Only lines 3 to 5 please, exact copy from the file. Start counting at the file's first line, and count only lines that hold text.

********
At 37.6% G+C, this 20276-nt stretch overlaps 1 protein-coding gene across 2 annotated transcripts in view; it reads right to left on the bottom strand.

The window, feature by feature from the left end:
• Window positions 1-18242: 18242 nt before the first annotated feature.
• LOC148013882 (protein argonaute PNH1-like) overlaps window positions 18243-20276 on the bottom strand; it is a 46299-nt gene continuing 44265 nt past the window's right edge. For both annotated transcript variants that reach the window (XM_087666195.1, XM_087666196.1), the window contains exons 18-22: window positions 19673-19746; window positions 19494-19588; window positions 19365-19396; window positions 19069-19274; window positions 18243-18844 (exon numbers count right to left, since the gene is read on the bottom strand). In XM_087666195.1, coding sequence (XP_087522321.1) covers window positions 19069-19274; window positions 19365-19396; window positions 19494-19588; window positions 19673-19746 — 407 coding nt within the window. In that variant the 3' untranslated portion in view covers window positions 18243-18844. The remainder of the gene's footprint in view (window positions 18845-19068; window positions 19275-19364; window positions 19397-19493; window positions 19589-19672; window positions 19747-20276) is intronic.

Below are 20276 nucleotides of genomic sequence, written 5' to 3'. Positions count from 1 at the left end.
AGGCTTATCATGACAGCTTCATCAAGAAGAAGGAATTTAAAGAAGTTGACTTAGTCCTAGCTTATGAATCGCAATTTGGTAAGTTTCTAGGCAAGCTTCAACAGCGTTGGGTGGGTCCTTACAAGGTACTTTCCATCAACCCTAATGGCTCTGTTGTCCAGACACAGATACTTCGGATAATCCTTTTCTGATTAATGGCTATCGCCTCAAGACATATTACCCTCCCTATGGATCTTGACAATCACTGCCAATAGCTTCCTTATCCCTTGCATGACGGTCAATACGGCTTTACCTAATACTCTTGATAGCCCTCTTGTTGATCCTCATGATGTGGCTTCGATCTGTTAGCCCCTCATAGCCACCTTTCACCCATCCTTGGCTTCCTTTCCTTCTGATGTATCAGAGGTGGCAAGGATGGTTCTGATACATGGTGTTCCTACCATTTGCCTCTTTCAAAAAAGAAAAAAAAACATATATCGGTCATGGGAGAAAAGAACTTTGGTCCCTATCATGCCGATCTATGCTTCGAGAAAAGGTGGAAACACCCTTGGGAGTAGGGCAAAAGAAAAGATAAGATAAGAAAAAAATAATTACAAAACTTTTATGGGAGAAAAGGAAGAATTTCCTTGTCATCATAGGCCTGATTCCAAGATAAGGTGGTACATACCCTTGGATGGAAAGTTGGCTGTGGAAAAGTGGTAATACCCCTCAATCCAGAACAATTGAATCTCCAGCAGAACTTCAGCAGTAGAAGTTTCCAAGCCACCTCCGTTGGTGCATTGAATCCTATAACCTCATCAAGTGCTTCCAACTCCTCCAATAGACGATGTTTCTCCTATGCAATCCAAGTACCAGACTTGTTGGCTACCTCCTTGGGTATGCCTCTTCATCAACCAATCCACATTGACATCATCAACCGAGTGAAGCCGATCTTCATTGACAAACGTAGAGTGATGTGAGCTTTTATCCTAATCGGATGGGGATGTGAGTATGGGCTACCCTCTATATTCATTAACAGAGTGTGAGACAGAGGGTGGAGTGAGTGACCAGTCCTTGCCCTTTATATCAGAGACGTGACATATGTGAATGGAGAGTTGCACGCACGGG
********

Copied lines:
• Window positions 1-18242: 18242 nt before the first annotated feature.
• LOC148013882 (protein argonaute PNH1-like) overlaps window positions 18243-20276 on the bottom strand; it is a 46299-nt gene continuing 44265 nt past the window's right edge. For both annotated transcript variants that reach the window (XM_087666195.1, XM_087666196.1), the window contains exons 18-22: window positions 19673-19746; window positions 19494-19588; window positions 19365-19396; window positions 19069-19274; window positions 18243-18844 (exon numbers count right to left, since the gene is read on the bottom strand). In XM_087666195.1, coding sequence (XP_087522321.1) covers window positions 19069-19274; window positions 19365-19396; window positions 19494-19588; window positions 19673-19746 — 407 coding nt within the window. In that variant the 3' untranslated portion in view covers window positions 18243-18844. The remainder of the gene's footprint in view (window positions 18845-19068; window positions 19275-19364; window positions 19397-19493; window positions 19589-19672; window positions 19747-20276) is intronic.

Below are 20276 nucleotides of genomic sequence, written 5' to 3'. Positions count from 1 at the left end.